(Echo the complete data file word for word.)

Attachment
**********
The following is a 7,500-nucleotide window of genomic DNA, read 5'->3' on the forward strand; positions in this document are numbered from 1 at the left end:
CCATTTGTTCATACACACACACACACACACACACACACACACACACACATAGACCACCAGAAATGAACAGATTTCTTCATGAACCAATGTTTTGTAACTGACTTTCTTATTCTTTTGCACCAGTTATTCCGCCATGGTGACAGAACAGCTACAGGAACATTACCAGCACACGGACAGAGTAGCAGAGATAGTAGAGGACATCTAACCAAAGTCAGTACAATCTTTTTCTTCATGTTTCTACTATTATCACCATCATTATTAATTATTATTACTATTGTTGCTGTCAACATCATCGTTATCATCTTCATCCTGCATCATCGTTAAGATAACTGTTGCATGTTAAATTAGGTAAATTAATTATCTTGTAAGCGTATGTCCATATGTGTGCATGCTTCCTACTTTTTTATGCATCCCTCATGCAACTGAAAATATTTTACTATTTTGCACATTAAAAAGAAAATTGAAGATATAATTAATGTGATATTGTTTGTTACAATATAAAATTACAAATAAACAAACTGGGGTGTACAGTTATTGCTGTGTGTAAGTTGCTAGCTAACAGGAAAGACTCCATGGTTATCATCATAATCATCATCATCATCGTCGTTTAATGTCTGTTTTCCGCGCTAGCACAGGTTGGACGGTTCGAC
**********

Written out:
The following is a 7,500-nucleotide window of genomic DNA, read 5'->3' on the forward strand; positions in this document are numbered from 1 at the left end:
CCATTTGTTCATACACACACACACACACACACACACACACACACACACATAGACCACCAGAAATGAACAGATTTCTTCATGAACCAATGTTTTGTAACTGACTTTCTTATTCTTTTGCACCAGTTATTCCGCCATGGTGACAGAACAGCTACAGGAACATTACCAGCACACGGACAGAGTAGCAGAGATAGTAGAGGACATCTAACCAAAGTCAGTACAATCTTTTTCTTCATGTTTCTACTATTATCACCATCATTATTAATTATTATTACTATTGTTGCTGTCAACATCATCGTTATCATCTTCATCCTGCATCATCGTTAAGATAACTGTTGCATGTTAAATTAGGTAAATTAATTATCTTGTAAGCGTATGTCCATATGTGTGCATGCTTCCTACTTTTTTATGCATCCCTCATGCAACTGAAAATATTTTACTATTTTGCACATTAAAAAGAAAATTGAAGATATAATTAATGTGATATTGTTTGTTACAATATAAAATTACAAATAAACAAACTGGGGTGTACAGTTATTGCTGTGTGTAAGTTGCTAGCTAACAGGAAAGACTCCATGGTTATCATCATAATCATCATCATCATCGTCGTTTAATGTCTGTTTTCCGCGCTAGCACAGGTTGGACGGTTCGAC